My Nebraska Cornhuskers lost to the Oregon Ducks last Saturday. But the sun came up Sunday and I exercised the one faith that supersedes Big Red football – I went to Mass in Portland, Oregon, before heading home to Nebraska. As was the case throughout the weekend, I was treated well by Oregonians, including Duck fans. True-believers tend to appreciate true-believing members of other denominations.
I regained the sense that life was worth living despite NU’s loss.
My mood darkened, though, when I got to the airport and saw all the Husker red, just as I had at the game the day before. That’s when it hit me: The NU football program is not worthy of its fan base, just like the Republican Party is not worthy of its conservative voting base.
We conservative Republicans complain about “the establishment,” elite insiders content with business-as-usual politics who do not like their boat rocked. There’s an elite establishment in sports, too: administrators and coaches making seven-figure salaries, regents, “donors of substance” (as a former NU insider called the skybox crowd), and the free-riding print and radio sports reporters/commentators who don’t want to jeopardize their access/standing.
Then there’s the rest of us who block out a day, or weekend for a road game, and spend our own money to show up and support the team. Never mind the multiple thousands of dollars in extra donations that season ticket holders must cough up for the privilege of occupying a lower rung of the Big Red food chain.
We at the grassroots Tea Party level of Husker Nation are dismissed by the elites and free-riders as noisy troublemakers who don’t see the big picture.
The big picture is that in Year 3 as NU’s head football coach, Mike Riley still is not ready for prime time.
In 2012, Urban Meyer came out of retirement to an Ohio State program mired in 6-7 mediocrity and limited in recruiting by penalties for cheating. In his first year, Meyer laid waste to NU and the Big 10 Conference, going 12-0. He overcame the recruiting damage and in Year 3 won a national championship with his third-string quarterback starting the semifinal and title games.
Here’s more big-picture from a Big Red deplorable. The NU home sellout streak has been a fraud for years. NU runs ads urging people to buy tickets and leans on deep pockets to buy chunks of unpurchased seats. The sellouts ended because the flock lost faith in the shepherds and felt betrayed.
NU was embarrassed (again) on national television at Oregon, giving up 42 points and 400 yards in the first half. The predictable establishment spin cycle followed. “We won the second half.” “It’s just one game.” “It’s the Big 10 games that matter.” “We’re trying new players in new positions with new assignments.”
Same kind of whimpering excuses we get from establishment Republicans when they are shellacked in political competition.
By the way, Nebraska beat Oregon last year. Oregon went 4-8, fired its coach, and has a new regime. Shouldn’t Oregon be the program experiencing growing pains?
Our beloved Blackshirt defense, managed by a new assistant coach making $800,000 a year, looked pathetic. The improved play in the second half does not excuse the inexcusable play in the first. A back-and-forth contest that you lose 42-35 is one thing. Caving in and surrendering six touchdowns in one half to a team that is good, but not great, is an insult to the many thousands of fans who traveled to the opposing team’s stadium to support you.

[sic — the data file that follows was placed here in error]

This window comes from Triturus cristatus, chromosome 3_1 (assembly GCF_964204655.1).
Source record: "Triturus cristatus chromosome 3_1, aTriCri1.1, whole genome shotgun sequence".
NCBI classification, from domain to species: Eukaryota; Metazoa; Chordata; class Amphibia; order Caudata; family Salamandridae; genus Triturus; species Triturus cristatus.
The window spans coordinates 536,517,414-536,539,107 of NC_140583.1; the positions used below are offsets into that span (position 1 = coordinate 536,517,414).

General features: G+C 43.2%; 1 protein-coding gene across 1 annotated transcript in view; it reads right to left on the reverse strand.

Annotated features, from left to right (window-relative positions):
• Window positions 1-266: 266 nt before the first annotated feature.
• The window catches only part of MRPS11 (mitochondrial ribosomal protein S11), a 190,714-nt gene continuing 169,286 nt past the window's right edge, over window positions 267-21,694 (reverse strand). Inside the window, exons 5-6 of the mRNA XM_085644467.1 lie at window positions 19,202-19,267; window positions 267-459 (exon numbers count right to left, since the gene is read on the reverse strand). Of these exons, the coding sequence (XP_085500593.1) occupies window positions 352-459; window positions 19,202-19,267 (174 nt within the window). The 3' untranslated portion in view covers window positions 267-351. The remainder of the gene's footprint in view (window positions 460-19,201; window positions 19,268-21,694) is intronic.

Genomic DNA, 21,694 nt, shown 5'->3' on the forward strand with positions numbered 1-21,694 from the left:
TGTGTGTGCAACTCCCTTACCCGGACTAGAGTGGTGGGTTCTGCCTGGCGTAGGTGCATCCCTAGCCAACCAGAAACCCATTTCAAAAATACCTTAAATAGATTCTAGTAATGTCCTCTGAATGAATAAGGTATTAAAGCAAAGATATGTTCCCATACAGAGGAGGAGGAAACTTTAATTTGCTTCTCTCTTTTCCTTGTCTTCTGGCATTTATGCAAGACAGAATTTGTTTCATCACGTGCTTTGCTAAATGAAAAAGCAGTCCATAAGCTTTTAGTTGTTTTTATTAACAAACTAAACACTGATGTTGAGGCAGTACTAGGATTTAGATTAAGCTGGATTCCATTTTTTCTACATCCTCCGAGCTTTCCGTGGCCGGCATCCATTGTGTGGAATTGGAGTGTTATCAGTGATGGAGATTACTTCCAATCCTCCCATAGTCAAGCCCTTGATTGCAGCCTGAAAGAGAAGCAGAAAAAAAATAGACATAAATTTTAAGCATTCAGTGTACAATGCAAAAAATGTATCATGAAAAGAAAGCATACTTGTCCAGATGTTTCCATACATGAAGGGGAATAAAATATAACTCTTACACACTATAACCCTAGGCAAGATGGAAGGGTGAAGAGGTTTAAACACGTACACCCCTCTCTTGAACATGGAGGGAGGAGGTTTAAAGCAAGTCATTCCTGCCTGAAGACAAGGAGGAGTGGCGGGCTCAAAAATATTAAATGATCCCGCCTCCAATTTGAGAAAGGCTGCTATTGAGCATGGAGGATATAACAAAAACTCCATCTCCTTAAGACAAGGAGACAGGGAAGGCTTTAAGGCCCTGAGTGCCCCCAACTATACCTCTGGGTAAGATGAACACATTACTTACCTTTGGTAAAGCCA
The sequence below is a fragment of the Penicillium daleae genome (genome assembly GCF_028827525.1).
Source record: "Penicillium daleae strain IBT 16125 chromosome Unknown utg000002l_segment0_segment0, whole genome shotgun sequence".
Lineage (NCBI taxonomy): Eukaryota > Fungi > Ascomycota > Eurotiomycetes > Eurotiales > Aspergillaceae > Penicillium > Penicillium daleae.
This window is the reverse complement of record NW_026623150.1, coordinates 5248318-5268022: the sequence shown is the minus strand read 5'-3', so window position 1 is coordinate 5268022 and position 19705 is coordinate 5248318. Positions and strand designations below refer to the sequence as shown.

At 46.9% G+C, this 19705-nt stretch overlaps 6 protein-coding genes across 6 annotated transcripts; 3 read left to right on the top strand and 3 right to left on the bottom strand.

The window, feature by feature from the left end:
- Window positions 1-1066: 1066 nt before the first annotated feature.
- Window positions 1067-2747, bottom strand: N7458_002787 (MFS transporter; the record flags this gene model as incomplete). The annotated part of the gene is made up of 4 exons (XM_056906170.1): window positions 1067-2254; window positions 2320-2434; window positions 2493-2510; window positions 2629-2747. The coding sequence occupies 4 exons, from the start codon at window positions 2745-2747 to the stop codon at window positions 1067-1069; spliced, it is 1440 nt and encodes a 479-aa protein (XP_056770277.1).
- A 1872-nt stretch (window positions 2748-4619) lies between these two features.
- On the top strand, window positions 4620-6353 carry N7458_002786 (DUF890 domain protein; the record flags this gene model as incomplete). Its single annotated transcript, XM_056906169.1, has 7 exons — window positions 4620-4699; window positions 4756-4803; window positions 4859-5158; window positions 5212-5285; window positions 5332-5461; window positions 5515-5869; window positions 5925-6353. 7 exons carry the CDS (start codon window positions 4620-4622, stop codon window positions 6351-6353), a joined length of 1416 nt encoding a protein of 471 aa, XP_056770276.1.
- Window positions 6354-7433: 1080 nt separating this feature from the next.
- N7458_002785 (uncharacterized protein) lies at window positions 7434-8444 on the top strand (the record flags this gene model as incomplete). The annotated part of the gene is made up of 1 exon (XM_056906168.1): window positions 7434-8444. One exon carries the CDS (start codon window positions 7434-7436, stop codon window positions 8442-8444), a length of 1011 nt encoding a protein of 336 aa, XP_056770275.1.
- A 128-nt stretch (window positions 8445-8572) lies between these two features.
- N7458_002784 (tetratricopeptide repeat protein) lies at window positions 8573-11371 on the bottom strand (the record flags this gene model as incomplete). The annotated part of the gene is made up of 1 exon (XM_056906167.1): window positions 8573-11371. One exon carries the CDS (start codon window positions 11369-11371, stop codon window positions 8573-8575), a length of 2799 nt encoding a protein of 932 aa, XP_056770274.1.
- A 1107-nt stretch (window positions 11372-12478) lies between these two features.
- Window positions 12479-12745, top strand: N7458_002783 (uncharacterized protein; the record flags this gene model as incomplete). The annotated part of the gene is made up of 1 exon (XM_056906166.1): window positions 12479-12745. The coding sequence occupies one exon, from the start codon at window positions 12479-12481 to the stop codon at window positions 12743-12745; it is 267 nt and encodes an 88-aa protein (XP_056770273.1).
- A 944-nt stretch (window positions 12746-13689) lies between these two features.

Evidence of failed leadership abounds. Consider the case of De’Mornay Pierson-El (DPE).
As a freshman, DPE electrified games with his punt returns. He was the best punt returner in the nation. He was injured as a sophomore, but returned to full strength last year. Physically, anyway.
DPE has never regained his pre-Riley freshman form. As a senior he is a shell-shocked shadow of his former self – letting punts go unfielded, fumbling with alarming regularity the ones he does field, not returning them even when he has opportunities, including near the end of the Oregon game when it could have made a difference. He threw up his hand at the last moment to signal a fair-catch (I will catch the punt but not return it, so don’t hit me). He caught the ball and started running, then stopped when the referee whistled the play dead because DPE had signaled a fair-catch.
He looks lost, uncoached.
Late in the first half, Nebraska trailed 35-14 and desperately wanted to score before the half expired. On 4th-and-1 in its own territory, the Huskers boldly went for the first down instead of punting. They made it!
The accomplishment was nullified by a penalty. DPE had gone across the line of scrimmage before the ball was snapped.
The play was a quarterback sneak, a brute-force push by the middle of the line to shove the pile enough to gain a yard. DPE was a receiver split out wide near the sideline. He was not a factor in the play. He was not involved as a blocker. He was not going out for a pass and trying to beat a defender to a spot. Why was he jumping offside on a quarterback sneak?
After the penalty, Nebraska punted and it was Oregon that drove down and scored in the final moments of the half. That touchdown would provide the winning margin.
What kind of program has seniors making such unforced, make-your-head-explode errors? A program with defective leadership. I can’t imagine such a thing happening on a team coached by Ohio State’s Meyer or Alabama’s Nick Saban.
Don’t put all the blame on DPE, who made a great touchdown catch. There were lapses in judgment and execution by many players. There must be dramatic progress across-the-board to make up for the mess Riley is putting on the field now.
That’s also how I feel about the 2017 performance of the Republican leadership on Capitol Hill.
When will Husker fans and conservative Republicans see performance by their leadership that matches their dedication?